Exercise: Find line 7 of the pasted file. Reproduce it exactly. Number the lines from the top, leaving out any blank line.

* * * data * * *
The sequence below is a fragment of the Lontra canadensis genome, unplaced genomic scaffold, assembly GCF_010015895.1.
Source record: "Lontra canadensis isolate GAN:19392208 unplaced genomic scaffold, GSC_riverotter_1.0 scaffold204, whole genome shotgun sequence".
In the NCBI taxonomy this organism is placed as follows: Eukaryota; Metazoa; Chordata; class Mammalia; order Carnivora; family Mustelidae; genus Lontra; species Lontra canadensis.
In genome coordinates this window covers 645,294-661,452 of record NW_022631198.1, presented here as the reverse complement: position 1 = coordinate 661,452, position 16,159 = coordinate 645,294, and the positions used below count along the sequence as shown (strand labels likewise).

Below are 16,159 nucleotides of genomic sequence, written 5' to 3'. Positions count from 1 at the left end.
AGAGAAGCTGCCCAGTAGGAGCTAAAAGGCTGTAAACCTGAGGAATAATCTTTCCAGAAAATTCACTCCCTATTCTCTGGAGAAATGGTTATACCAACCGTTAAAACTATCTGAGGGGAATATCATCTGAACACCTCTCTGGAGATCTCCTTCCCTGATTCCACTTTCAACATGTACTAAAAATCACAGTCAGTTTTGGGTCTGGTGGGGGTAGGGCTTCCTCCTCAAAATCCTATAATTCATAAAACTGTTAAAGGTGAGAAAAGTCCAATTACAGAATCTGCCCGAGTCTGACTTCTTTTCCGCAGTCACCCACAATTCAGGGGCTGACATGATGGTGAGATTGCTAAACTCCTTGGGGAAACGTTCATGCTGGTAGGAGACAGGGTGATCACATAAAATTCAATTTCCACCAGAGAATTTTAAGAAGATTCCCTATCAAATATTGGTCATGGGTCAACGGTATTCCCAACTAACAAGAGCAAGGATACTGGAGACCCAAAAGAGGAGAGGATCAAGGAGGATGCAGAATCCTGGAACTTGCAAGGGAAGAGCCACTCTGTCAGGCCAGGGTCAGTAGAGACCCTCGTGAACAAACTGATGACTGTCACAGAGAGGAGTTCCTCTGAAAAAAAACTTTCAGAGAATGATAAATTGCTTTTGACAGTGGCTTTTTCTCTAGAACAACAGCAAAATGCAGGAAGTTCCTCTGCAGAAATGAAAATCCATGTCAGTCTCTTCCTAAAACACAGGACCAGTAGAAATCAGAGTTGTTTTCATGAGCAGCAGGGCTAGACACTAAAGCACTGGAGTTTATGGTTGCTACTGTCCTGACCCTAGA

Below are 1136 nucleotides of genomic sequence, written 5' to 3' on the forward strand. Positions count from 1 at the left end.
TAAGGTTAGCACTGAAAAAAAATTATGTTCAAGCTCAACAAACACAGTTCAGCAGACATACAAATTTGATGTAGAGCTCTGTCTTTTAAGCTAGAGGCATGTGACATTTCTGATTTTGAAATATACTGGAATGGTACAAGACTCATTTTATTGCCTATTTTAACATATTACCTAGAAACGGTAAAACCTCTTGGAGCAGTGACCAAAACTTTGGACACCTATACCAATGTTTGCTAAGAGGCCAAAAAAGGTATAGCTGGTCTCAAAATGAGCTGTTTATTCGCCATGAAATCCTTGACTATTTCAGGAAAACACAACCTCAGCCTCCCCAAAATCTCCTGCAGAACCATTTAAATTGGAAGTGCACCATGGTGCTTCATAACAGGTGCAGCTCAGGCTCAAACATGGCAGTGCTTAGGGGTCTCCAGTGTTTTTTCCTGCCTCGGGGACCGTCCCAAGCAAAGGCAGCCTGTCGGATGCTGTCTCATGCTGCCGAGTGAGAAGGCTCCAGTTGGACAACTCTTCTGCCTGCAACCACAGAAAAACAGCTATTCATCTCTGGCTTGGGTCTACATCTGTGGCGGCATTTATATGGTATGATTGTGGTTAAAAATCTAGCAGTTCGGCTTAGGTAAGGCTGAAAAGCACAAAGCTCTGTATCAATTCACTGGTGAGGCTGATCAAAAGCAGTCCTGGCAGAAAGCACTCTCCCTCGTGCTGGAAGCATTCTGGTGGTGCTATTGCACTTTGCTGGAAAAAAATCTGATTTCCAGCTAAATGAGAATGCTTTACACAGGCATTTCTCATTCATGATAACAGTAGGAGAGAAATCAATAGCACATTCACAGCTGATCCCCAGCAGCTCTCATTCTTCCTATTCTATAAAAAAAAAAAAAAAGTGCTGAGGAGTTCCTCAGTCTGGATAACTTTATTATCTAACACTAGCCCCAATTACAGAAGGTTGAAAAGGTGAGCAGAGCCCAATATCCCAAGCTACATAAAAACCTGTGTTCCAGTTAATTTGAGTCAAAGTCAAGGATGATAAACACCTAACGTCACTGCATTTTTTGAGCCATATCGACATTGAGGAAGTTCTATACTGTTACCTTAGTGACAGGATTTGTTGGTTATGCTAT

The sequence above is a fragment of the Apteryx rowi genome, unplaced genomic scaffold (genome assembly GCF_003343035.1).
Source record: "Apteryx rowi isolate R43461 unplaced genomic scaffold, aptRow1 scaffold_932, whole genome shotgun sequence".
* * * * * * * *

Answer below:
Below are 1136 nucleotides of genomic sequence, written 5' to 3' on the forward strand. Positions count from 1 at the left end.